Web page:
On my first year in Berlin

Ten days from now marks the close of my first year in Berlin. I arrived on August 30th at about 8am and sat outside the airport for two hours, drinking coffee and smoking cigarettes, before I could go pick up the keys to what was meant to be a 6-month sublet (I still occupy it).  That first week was magical: Sitting in the park drinking beers with fellow émigrés, discovering the bio section of the supermarket, and breathing in the early fresh autumn air, I knew I’d arrived.

I guess I never wrote about why or how I got here in the first place. It is not a complicated tale, but it is personal. In short, San Francisco was eating at my soul. In short, I was burning out.

One year later and certain changes are tangible. I’m physically healthier, thanks to better and cheaper food and a culture that lends itself to physical activity, be it the stairs up from the U-bahn or grand strolls around beautiful lakes. The bags under my eyes have all but disappeared. My friend circles here are diverse and inclusive and my social lifestyle is thus a whole lot different than it was in SF.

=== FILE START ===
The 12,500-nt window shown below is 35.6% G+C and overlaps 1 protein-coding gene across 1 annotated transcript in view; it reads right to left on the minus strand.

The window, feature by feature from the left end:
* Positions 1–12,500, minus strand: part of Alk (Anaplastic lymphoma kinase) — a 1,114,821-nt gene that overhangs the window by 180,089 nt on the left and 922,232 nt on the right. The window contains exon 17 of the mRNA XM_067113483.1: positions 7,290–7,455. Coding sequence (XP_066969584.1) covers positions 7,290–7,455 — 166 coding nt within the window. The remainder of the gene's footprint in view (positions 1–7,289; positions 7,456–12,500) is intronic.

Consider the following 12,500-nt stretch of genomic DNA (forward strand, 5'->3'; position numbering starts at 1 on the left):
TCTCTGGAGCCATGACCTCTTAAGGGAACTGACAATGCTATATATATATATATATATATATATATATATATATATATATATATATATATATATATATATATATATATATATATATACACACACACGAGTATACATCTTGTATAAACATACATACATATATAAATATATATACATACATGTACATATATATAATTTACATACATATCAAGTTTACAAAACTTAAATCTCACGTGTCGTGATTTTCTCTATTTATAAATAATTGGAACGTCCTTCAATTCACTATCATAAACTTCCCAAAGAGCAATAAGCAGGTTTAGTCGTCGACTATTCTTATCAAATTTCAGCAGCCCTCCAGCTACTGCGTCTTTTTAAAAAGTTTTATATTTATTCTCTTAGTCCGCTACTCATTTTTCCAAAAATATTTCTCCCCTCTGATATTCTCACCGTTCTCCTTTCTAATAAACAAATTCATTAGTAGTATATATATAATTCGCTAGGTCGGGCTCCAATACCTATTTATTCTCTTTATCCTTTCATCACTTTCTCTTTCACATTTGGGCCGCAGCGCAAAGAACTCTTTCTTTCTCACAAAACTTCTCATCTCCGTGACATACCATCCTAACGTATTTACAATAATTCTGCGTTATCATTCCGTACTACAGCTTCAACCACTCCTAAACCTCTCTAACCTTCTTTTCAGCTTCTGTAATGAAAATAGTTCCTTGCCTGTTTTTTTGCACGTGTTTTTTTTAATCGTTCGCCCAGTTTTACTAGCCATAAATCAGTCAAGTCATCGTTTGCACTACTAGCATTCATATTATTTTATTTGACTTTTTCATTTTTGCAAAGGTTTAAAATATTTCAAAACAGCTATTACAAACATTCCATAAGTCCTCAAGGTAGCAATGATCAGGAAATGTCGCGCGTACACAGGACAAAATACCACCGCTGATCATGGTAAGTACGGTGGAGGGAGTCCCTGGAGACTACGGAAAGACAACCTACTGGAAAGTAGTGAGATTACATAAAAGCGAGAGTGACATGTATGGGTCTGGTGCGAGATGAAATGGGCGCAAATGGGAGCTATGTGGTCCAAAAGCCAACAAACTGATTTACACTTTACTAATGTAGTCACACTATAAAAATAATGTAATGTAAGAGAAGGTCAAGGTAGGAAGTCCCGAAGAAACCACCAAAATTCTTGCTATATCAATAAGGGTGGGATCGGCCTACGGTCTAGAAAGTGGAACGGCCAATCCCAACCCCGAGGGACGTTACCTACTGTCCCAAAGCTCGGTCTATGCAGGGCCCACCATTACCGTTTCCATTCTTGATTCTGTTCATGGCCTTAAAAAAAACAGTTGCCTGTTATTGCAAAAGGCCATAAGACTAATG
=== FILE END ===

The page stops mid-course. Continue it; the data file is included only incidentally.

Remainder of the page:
But there’s something deeper here that I’m working my way through. I’m not sure if it’s because of the people I’ve surrounded myself with, the distance from the office and the US, or something else entirely, but I’ve let go.  Of so much. The anxiety and stress that plagued me at night for so many years seems so distant, as does the impostor syndrome I felt for so long. But also faraway is the relentless ambition I forced myself into for so long. I’ve learned how to say no to things, finally, and I’ve never felt better.

I don’t know how much of this is related to Berlin. It certainly has its perks: it’s inexpensive, diverse, and frankly, easy to live here, but it’s still a metropolis far bigger than any other city I’ve lived in. I just know I’m happier here. So happy anniversary to me.



2 replies on “On my first year in Berlin”

Glade to know you’re doing great after all and It’s great to see more people believing and experiencing the power of saying “no”.

Briefly, Berlin deserves you.

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